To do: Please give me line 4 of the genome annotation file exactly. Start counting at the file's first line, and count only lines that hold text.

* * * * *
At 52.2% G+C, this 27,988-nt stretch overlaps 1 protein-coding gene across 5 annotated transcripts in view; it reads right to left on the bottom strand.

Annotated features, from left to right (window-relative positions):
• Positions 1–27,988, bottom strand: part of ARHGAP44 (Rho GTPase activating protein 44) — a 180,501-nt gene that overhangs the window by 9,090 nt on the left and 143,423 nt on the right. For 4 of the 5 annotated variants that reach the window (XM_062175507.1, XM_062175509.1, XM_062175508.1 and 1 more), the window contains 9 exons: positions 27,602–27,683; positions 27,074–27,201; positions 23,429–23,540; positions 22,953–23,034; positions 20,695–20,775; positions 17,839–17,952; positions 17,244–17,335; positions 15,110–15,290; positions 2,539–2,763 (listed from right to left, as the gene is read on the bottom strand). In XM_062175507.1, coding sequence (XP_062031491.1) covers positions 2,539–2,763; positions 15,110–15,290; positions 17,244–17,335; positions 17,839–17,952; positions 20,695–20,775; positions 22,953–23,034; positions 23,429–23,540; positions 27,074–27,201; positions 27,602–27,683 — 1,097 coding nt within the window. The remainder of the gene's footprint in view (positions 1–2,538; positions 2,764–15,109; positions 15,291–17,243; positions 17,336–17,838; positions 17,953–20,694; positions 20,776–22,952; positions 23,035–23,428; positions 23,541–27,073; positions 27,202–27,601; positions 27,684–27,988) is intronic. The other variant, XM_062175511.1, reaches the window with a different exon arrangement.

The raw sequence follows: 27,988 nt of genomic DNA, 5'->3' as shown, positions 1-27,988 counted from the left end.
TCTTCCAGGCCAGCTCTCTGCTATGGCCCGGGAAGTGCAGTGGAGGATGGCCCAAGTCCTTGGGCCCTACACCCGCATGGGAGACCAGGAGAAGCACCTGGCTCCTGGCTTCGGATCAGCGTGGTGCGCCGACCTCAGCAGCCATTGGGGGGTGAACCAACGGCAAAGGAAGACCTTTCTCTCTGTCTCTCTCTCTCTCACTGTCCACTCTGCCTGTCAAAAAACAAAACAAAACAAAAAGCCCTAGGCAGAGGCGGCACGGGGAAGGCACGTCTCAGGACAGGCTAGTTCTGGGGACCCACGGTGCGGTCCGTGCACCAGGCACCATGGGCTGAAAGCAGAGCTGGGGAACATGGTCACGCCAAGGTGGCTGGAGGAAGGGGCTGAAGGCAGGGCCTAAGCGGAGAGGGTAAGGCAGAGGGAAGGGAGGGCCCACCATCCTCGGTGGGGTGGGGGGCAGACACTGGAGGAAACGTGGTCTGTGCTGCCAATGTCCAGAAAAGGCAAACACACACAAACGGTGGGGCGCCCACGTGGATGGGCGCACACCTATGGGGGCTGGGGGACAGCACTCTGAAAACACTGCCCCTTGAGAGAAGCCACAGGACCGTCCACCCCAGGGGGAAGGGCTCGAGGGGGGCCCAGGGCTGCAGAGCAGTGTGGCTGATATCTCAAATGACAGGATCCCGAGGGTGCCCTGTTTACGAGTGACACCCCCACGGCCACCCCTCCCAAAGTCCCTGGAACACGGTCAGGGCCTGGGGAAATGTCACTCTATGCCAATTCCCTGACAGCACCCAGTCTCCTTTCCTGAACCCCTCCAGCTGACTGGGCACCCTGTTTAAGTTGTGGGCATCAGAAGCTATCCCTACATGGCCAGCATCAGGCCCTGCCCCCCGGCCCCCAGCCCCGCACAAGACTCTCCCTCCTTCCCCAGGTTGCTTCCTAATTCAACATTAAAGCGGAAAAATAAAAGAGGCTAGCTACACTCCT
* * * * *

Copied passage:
The raw sequence follows: 27,988 nt of genomic DNA, 5'->3' as shown, positions 1-27,988 counted from the left end.